Sunday, February 16, 2014

Boskone 2014 Recap - Part 1 (Friday)

Sometimes I come home from a convention tired. No, let me restate that: I usually come home from a convention tired. After all, I've stayed up late two or three nights in a row preparing, I've driven into a strange city or for many hours, I've lugged books and vending setups, and I've walked miles back and forth between my hotel room, event rooms, and my car. And then I don't always eat full meals, sleep less on a strange bed, and either eat the wrong foods or have one too many glasses of wine or cups of coffee.

Despite all of that, I returned home from Boskone today feeling great.

Just as I want to do an investigation when cons go wrong, I now find myself investigating why this one went so right.

Let's start on Friday. I managed to get the day off work. That's a big plus. I wasn't thinking of work-related projects, I wasn't rushing out of the house into rush-hour traffic. Instead I was sitting on a commuter train into the city, listening to Mur Lafferty's "I Should Be Writing" podcast while gazing out at the beautiful snow-covered winter tableau.

I checked in and put everything away before registration or vendor setup even started; no rushing in at 7, late to the game, apologizing that I couldn't help.I helped set up the Broad Universe table with Elaine Isaak and Justine Graykin and met a Broad new to Boskone, Jill Shultz, and her husband. Okay, so I wasn't feeling guilty and I got to meet new people. Score one on that.

I was able to attend a panel when panels began at 5:00 —— a first for me —— on The Fine Art of Murder with Dana Cameron, Leigh Perry, and Charlaine Harris, moderated by Vincent O'Neil. O'Neil did a great job of moderating, something I saw repeated throughout the convention and that I heard others praise over the weekend. Did Boskone send out guidelines for moderating? Did this crop of moderators just remember to do their homework? Was it just because they were blessed with a panel of professionals? I don't know, but the panel (and audience) were excellent.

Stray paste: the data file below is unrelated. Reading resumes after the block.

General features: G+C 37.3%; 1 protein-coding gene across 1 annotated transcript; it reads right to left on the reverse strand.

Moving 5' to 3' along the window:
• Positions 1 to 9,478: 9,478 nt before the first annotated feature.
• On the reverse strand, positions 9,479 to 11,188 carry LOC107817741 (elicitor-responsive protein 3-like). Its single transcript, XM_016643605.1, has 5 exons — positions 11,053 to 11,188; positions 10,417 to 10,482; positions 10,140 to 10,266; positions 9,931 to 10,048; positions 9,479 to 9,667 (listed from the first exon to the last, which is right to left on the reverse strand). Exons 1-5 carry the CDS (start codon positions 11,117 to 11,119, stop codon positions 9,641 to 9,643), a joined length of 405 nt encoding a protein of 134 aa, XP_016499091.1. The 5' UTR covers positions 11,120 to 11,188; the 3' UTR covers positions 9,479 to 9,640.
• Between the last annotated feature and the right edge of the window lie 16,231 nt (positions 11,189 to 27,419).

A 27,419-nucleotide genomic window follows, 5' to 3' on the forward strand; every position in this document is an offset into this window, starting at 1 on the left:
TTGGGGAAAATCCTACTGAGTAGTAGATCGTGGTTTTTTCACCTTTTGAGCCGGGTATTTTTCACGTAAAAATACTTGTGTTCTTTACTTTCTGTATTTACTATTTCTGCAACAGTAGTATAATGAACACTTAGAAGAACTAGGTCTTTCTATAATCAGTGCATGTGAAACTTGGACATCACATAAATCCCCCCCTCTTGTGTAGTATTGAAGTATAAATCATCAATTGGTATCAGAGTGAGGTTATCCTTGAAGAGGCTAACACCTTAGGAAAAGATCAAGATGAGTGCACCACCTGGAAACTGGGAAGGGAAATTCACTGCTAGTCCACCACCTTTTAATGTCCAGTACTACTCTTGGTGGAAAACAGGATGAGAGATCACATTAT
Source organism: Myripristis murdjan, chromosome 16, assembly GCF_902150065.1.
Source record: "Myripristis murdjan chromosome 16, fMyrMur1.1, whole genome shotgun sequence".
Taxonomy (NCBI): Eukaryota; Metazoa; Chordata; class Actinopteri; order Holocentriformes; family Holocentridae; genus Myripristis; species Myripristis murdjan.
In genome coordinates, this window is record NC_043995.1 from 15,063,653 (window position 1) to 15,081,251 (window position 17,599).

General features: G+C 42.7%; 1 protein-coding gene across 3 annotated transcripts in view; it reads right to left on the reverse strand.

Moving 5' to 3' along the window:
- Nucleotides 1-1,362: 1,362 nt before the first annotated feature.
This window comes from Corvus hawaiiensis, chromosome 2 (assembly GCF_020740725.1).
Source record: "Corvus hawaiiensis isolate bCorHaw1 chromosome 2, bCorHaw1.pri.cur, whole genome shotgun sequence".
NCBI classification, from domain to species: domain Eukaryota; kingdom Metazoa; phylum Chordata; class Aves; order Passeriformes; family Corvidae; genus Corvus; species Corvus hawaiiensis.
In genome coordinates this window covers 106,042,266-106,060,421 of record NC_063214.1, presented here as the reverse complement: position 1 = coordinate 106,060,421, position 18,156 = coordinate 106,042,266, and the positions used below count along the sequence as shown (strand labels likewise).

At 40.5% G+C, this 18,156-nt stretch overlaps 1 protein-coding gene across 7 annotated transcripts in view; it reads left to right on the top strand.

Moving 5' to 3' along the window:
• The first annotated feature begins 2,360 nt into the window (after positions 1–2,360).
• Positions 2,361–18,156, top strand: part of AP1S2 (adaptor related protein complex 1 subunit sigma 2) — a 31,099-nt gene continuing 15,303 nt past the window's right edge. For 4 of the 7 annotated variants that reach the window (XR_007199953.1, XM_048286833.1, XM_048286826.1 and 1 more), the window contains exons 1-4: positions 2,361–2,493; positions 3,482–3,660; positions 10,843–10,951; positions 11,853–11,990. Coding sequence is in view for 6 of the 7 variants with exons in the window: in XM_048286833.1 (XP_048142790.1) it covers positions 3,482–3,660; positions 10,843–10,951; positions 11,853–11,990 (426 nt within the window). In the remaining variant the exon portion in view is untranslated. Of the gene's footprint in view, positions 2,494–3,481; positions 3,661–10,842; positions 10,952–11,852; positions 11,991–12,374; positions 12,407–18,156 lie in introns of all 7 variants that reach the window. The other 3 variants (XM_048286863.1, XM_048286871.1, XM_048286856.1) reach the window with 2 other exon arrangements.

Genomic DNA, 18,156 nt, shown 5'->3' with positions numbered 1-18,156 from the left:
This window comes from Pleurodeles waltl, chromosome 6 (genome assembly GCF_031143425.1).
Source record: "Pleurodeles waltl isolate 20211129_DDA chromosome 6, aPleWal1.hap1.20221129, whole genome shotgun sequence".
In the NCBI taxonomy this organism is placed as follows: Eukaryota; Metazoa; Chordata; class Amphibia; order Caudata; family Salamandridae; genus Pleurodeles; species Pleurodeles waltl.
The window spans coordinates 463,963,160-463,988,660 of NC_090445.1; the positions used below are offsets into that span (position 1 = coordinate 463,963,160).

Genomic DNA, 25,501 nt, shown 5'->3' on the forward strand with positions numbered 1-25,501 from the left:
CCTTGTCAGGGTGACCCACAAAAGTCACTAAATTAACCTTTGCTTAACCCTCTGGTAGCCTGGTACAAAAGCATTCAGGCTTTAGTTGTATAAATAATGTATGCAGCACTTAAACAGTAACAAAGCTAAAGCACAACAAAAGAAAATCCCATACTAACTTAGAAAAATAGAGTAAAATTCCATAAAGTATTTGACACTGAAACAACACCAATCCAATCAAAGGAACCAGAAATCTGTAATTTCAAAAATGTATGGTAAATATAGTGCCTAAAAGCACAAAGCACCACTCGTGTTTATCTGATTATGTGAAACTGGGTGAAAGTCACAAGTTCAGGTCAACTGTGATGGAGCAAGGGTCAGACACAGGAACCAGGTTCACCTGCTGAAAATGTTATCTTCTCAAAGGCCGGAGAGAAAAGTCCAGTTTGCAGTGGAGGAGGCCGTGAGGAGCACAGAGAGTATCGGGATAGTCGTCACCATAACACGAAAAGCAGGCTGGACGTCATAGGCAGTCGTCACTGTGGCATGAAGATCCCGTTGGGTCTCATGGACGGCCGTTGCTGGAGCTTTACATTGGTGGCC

And how does mystery/murder fit in with an SF convention? It made perfect sense to me, and maybe to others, too, because the next panel I attended was the Blurred Lines panel, which discussed how the lines between genres are becoming more blurred. Again moderated by Vincent O'Neil, this panel included Joshua Bilmes (JABberwocky Literary Agency), editor Stacey Friedberg, and writer Paul G. Tremblay. In the panel they discussed both how genre categorization helps (helps readers discover other writers who write the types of novels the reader likes) and how it's not really that important these days. (I kept thinking that with the internet, it's not the genre that matters, but the keywords, and you can have multiple keywords, whereas in bookstores, yes, it's true that you have to figure out which shelf to put things on.)

Had a tasty dinner and engaging conversation with Terri Bruce, author of  the novel Hereafter, an adventure into the afterlife when thirty-six year-old Irene Dunphy makes the mistake of getting behind the wheel after a night bar-hopping with friends. Terri is also one of the co-ordinators of the robust New England Chapter of Broad Universe. For dessert, we hit the Boskone Meet the Guests & Art Shop Reception that started at 9. Those who know me know that I follow a low-carb diet these days, but it's hard to resist the cakes and sundries there. (I was restrained: only a tiny slice here and there.)

Justine Graykin joined us as we ate our desserts and the three of us did check out the party floor before returning to our rooms, but Boskone is a very restrained con. The parties were convention bids for future WorldCons. That is, you went in and sampled their arrays of cheeses or snack food and they told you about their bid for the next WorldCon. It was nice, no pressure, and informative. But the three of us didn't hang out long. Bed was beckoning.

[to be continued]

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